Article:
In a Boat With a Tiger

ImageLast night Rachel and I watched the Oscar winning film, “Life of Pi.” It was a homework assignment given to me by my friend, Kevin, who forbade us from any more coffee get-togethers until I’d seen the flick. I picked it up from Redbox on Blu-Ray, we put the kiddos to bed, and we settled down to watch…

…well, we didn’t know, exactly.

I mean, we both knew it was about a guy in a boat with a tiger, but we weren’t sure of much beyond that. I knew that the visuals were supposed to be remarkable and unlike anything anyone had ever seen, but I had no sense of the plot. Kevin had given me a bit of a hint – as had his girlfriend, Kristin – but knowing that a movie has something to do with God doesn’t quite constitute a spoiler alert.

So when the first five minutes of the movie were slow pans of various animals inside some sort of sub-tropical jungle/zoo-type-enclosure-thingy, Rachel turned to me and said, “I thought this was about a guy and a tiger.”

“It is,” I said. “But I have no idea how it gets there from here.”

I really didn’t have any idea how the crux of the story – Pi on the boat with a tiger named, strangely enough, Richard Parker – came about. And I certainly wasn’t prepared for the journey. If you’ve not seen the movie I won’t spoil it for you, but it was moving and heart-wrenching and had me rooting for the boy with the unusual name the entire time.

In fact, the plot of the movie wasn’t what really captivated me. It rang true, even with its fantastical elements, and that was what mattered; you can watch a good movie with a great plot and not have it say something to your heart. While the story was fantastic, Life of Pi is powerful precisely because it says something about the nature of faith and the struggle we all endure to make sense of our lives on a daily basis. In Pi, plenty of people find a doppleganger: a person who, as a result of growing up in a multi-cultural world, has a powerful faith in God – be it Vishnu, Christ, or Allah.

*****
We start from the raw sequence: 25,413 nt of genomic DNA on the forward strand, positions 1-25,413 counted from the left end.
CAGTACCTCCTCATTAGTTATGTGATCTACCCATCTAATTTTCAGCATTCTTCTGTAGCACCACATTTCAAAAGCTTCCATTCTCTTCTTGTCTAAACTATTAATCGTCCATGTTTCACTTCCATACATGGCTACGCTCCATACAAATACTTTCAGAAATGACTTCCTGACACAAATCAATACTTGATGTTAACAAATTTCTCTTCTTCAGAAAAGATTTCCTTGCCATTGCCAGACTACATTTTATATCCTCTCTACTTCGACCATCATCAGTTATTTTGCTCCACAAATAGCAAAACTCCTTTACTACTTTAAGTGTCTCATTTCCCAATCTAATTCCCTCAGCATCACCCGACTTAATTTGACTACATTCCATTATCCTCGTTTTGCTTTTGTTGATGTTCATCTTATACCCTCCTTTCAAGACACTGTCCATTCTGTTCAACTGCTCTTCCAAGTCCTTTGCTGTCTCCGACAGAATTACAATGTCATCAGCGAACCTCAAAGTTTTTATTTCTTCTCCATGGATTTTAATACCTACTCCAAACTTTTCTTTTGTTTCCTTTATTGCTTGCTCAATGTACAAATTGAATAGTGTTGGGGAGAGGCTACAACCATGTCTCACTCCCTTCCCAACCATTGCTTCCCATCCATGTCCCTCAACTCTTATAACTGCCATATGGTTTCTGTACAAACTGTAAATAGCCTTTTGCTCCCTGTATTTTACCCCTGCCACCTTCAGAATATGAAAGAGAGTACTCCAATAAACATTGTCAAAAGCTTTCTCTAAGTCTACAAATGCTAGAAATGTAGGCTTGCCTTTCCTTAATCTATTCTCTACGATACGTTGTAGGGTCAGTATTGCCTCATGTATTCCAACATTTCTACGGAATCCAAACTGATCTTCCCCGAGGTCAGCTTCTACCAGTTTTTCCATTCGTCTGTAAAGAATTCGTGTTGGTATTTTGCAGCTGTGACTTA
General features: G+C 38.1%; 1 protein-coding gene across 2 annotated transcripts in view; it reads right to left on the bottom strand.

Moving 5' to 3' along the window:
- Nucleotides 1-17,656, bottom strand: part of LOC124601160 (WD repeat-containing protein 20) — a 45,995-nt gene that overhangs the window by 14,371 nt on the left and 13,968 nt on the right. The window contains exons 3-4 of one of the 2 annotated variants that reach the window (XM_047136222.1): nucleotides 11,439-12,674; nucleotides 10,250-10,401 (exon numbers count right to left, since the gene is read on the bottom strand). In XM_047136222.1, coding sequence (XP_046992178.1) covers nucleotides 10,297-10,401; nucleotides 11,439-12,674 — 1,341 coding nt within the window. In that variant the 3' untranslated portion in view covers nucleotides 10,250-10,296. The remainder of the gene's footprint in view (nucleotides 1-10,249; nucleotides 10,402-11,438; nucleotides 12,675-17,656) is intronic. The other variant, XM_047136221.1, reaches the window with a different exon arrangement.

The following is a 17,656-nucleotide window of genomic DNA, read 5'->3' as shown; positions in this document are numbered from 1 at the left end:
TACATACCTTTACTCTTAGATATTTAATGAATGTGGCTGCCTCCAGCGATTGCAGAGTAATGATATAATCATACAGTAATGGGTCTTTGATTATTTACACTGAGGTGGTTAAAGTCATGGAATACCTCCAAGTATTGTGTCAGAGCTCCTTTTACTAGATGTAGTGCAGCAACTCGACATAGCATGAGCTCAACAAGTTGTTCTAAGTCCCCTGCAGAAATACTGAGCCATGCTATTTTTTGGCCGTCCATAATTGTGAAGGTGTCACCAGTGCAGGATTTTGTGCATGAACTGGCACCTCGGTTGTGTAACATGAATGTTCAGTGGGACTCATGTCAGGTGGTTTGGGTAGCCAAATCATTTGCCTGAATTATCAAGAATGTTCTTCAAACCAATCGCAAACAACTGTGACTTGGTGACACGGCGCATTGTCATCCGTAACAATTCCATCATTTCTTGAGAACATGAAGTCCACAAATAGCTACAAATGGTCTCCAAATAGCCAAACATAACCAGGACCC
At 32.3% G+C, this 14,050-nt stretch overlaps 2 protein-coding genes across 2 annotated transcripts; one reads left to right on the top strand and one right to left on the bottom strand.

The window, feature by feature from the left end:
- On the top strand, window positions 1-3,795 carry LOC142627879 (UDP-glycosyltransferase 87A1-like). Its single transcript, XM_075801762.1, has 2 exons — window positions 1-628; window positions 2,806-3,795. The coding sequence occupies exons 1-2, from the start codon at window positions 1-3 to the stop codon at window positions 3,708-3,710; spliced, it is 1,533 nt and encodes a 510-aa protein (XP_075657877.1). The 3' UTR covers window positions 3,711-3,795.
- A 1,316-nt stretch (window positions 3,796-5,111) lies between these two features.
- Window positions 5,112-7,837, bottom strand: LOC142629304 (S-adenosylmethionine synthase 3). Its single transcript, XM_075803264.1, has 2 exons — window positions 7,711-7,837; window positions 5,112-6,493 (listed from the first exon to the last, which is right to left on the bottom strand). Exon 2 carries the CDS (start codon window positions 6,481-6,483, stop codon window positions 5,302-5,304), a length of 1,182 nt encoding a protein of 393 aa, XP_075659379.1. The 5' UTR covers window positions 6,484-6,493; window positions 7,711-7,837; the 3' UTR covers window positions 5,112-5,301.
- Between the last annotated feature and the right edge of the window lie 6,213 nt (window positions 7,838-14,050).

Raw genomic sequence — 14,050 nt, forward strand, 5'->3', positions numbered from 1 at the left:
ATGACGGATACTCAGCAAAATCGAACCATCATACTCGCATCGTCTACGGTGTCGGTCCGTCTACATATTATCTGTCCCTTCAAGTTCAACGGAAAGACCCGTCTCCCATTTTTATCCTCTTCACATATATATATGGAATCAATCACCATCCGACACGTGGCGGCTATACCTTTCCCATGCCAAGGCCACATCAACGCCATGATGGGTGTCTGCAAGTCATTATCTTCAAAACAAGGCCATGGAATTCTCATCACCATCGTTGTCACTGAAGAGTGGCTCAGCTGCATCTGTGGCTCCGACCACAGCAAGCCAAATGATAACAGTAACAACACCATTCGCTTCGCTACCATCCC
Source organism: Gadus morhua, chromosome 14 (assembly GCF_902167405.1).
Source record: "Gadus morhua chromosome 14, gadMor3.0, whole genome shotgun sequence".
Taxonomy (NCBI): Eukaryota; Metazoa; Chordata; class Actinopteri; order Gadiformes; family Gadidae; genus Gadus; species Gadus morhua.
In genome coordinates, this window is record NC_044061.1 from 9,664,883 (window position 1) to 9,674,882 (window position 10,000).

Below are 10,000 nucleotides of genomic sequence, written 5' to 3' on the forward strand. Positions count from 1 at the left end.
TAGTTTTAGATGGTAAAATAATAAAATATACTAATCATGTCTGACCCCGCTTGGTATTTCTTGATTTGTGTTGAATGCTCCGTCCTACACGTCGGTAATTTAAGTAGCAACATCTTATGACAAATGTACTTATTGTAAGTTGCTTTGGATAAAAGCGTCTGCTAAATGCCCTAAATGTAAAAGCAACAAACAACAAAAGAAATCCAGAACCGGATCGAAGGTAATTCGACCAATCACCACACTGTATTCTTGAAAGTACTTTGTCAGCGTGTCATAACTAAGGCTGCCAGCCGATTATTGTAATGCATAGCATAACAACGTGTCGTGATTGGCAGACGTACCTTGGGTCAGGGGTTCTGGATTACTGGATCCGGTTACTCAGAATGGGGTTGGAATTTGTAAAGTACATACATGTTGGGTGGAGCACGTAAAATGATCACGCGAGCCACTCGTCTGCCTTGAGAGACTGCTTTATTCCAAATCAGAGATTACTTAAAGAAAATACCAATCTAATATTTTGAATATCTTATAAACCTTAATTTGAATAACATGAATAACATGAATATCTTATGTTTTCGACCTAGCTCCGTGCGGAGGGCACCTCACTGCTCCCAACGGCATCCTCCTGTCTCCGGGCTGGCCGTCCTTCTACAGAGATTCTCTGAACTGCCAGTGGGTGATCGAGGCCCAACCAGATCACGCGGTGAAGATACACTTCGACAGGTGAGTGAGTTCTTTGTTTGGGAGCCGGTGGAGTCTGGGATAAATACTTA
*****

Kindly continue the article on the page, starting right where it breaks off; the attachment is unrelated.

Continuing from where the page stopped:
Pi isn’t someone whose faith tradition was simply handed to him; he comes to believe the various things he believes because of his own search for meaning and purpose. He seeks out God in so many places because he believes God may be found. He sees the hand of God in places others can’t be bothered to look. And while I may not subscribe to the polytheistic ecumenism that Pi embraces, I can certainly say that the desire to believe in something, to see the majestic at work in my life, is a longing I can identify with.

Being adrift in a boat with a tiger isn’t a perfect metaphor for everything, but it’s apt for where my family finds itself right now. We are at the mercy of God’s hand; we are moved by His leading; we are aware that the danger before is also something of terrible beauty. And like Pi, we’re simply looking to come ashore somewhere safe. I can’t remember when a movie collided with my life so perfectly.

Is it for everyone? Nope. There are plenty of people who won’t be able to get past the fact that Pi, born in India, doesn’t stick with one religion over another. Others won’t be able to swallow the admittedly dream-like story. But for those who are looking for something undefinable, something outside the normal channels, this might be a movie for you.

I can’t promise it will say anything to you, but I can tell you that it stuck with me in quiet ways; long after I’ve returned the movie to Redbox, I’ll still be thinking about the visuals, and the story, and the power of a heart that is open to life’s great moments, no matter how they arrive. For that, I am grateful.

2 thoughts on “In a Boat With a Tiger

  1. I am somewhat reluctant to watch this though I too have heard great things. I remember reading the book The Shack and while it was well written and quite gripping, I was eventually disappointed. Its just not my style……
    Great post though.


    1. windowseat23 – It’s definitely not for everyone. I was like you – not really interested, and perhaps at another time in my life, I wouldn’t have found it compelling at all.

      And we completely agree on “The Shack” – got nothing out of that one at all.


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